Read the article for free in the latest issue of Drugs and Alcohol Today
United Kingdom, 7 November 2011 - New research published in the latest issue of Drugs and Alcohol Today has highlighted the troubling confusion surrounding so-called ‘legal-highs’. The research suggests that young people are increasingly turning to ‘Bubble’, – a generic term that has evolved for unidentified white powders –, following the ban on Mephedrone and the decline in the purity of other popular street drugs. The paper documents the changing shifts and attitudes in the market for legal and illegal drugs, and the daunting array of synthetic substances now available with unknown content and identity. The article is available to read for free until 30 November, by visiting http://www.emeraldinsight.com/journals.htm?issn=1745-9265&volume=11&issue=3
The article, the fourth in a series of articles in Drugs and Alcohol Today highlighting emerging drug trends in the UK, presents the first findings of a survey of young adults on a night out in the North West, undertaken in November 2010, a few months after Mephedrone became a Class B controlled substance. In their paper, ”Mephedrone, ‘bubble’ and unidentified white powders: the contested identities of synthetic highs”, researchers in criminology at Lancaster University, Fiona Measham, Karenza Moore and Jeanette Ostergaard, highlight the troubling confusion amongst users about the identity of what they were taking, and of particular concern, also their apparent lack of knowledge about the specific chemical identity of the white powders they were consuming.
Fiona Measham, Senior Lecturer in Criminology at Lancaster University and co-author of the paper, explains, “The development of two-tier markets for cocaine and ‘pills’ has led to a growing confusion around legal and illegal drugs - denoted in the shifting meaning of Bubble in the north west of England from a slang term for (at that point legal) mephedrone to any unidentified white powder with stimulant effects sold by street dealers. Some users do not necessarily know, care or have the financial means to try to influence which ‘powder’ or ‘pill’ they are taking, leading users, service providers and policy-makers in to uncharted territory.”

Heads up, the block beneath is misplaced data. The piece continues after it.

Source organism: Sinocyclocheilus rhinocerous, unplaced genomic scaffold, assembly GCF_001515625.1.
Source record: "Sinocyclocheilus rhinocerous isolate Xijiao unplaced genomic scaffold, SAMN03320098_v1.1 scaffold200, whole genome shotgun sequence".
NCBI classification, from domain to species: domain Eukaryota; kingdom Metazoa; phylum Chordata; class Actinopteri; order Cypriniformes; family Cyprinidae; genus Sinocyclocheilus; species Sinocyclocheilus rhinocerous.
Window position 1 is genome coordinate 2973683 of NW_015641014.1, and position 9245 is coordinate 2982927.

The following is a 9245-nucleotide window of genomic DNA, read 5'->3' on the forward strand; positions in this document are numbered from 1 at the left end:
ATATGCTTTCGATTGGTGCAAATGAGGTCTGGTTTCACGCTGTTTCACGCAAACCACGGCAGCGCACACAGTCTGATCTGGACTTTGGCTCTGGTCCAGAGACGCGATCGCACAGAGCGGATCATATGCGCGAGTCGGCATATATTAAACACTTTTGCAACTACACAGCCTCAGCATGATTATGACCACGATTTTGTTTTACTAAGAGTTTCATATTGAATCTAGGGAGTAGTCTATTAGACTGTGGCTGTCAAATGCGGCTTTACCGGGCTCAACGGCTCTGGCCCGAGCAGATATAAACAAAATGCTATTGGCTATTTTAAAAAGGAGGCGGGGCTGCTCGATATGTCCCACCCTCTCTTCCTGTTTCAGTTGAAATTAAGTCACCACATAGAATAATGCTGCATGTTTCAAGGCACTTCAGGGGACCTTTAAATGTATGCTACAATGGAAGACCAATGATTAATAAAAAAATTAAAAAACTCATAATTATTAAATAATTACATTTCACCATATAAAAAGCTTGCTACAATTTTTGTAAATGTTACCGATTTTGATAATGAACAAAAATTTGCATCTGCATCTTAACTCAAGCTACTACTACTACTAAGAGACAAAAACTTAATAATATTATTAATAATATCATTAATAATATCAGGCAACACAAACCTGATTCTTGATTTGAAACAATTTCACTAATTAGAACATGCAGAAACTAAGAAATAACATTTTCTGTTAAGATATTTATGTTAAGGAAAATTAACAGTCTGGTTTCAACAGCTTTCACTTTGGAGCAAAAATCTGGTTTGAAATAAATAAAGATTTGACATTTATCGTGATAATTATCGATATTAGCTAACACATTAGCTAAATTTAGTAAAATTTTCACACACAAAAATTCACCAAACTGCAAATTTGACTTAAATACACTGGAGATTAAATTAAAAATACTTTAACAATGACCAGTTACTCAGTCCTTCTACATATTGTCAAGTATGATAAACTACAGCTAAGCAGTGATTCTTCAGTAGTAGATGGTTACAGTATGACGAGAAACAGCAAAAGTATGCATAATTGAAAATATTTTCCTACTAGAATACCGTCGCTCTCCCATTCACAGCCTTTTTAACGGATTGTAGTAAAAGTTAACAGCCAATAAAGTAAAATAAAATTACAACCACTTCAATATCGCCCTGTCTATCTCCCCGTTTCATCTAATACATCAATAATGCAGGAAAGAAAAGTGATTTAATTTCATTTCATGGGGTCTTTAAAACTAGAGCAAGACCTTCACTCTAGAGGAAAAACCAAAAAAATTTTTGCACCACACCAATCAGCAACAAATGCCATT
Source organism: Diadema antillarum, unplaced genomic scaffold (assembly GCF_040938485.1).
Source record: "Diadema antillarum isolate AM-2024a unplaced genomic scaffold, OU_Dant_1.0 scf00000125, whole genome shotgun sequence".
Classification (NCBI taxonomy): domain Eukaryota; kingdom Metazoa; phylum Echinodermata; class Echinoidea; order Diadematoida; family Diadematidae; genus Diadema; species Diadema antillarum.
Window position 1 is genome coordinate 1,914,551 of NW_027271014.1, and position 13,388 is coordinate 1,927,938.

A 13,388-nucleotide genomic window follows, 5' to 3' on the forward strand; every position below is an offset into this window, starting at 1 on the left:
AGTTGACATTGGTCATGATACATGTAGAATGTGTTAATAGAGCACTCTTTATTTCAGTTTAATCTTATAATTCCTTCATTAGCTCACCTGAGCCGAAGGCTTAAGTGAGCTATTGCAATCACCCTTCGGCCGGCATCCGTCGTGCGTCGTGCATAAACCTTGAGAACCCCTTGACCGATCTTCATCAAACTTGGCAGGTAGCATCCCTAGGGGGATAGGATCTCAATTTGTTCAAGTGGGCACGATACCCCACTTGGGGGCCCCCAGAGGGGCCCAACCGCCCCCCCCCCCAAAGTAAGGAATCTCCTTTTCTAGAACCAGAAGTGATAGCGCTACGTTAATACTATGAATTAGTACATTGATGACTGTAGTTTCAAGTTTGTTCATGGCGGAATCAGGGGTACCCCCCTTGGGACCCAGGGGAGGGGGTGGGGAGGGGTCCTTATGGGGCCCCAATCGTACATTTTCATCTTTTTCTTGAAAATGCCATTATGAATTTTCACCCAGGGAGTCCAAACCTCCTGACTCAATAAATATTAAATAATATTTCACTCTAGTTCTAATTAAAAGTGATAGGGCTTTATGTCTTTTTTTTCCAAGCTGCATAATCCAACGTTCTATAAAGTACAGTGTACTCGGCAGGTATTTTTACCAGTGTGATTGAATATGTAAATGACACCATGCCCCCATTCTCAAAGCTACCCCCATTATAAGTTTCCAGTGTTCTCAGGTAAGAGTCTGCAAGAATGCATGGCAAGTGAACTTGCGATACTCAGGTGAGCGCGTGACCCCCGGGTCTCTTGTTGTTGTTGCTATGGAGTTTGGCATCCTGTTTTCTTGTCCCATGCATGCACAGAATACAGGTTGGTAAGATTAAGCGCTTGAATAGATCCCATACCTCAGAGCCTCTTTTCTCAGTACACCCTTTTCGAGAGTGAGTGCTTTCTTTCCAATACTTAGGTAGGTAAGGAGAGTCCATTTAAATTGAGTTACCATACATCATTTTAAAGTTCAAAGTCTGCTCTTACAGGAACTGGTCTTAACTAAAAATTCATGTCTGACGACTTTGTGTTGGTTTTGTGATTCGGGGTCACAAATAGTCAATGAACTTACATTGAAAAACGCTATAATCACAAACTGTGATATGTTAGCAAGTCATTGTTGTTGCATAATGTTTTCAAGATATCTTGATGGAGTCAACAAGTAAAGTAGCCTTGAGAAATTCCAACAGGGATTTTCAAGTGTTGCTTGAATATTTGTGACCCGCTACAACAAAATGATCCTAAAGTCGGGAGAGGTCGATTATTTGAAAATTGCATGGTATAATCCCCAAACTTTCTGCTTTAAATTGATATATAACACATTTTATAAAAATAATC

Dr Moore adds: "Street mephedrone, 'bubble' and generic pills and powders signal the reappearance of drugs with predominately stimulant effects that carry little of the 'celebrity culture' kudos of powder cocaine or premium quality MDMA. We could be witnessing the renaissance of 'cheap and cheerful' stimulants appropriate to our 'age of austerity'. This rapidly changing drug market poses particular challenges for already hard-pressed drug services catering for teenagers and young adults."
The paper and this important research also received coverage in The Observer yesterday (‘Young drug users turn to ‘bubble’ for a cheap high’).
The paper appears Volume 11, Issue 3 of Drugs and Alcohol Today. Published by Emerald Group Publishing, it aims to bring readers the best in new thinking in drugs and alcohol practice, focusing on patterns of drug and alcohol use, developments in treatment and early interventions, drugs and the criminal justice system, service user involvement, as well as local, national and international drug policy..
For more information, visit www.emeraldinsight.com/dat.htm or contact Jo Sharrocks, Publisher, at email@example.com
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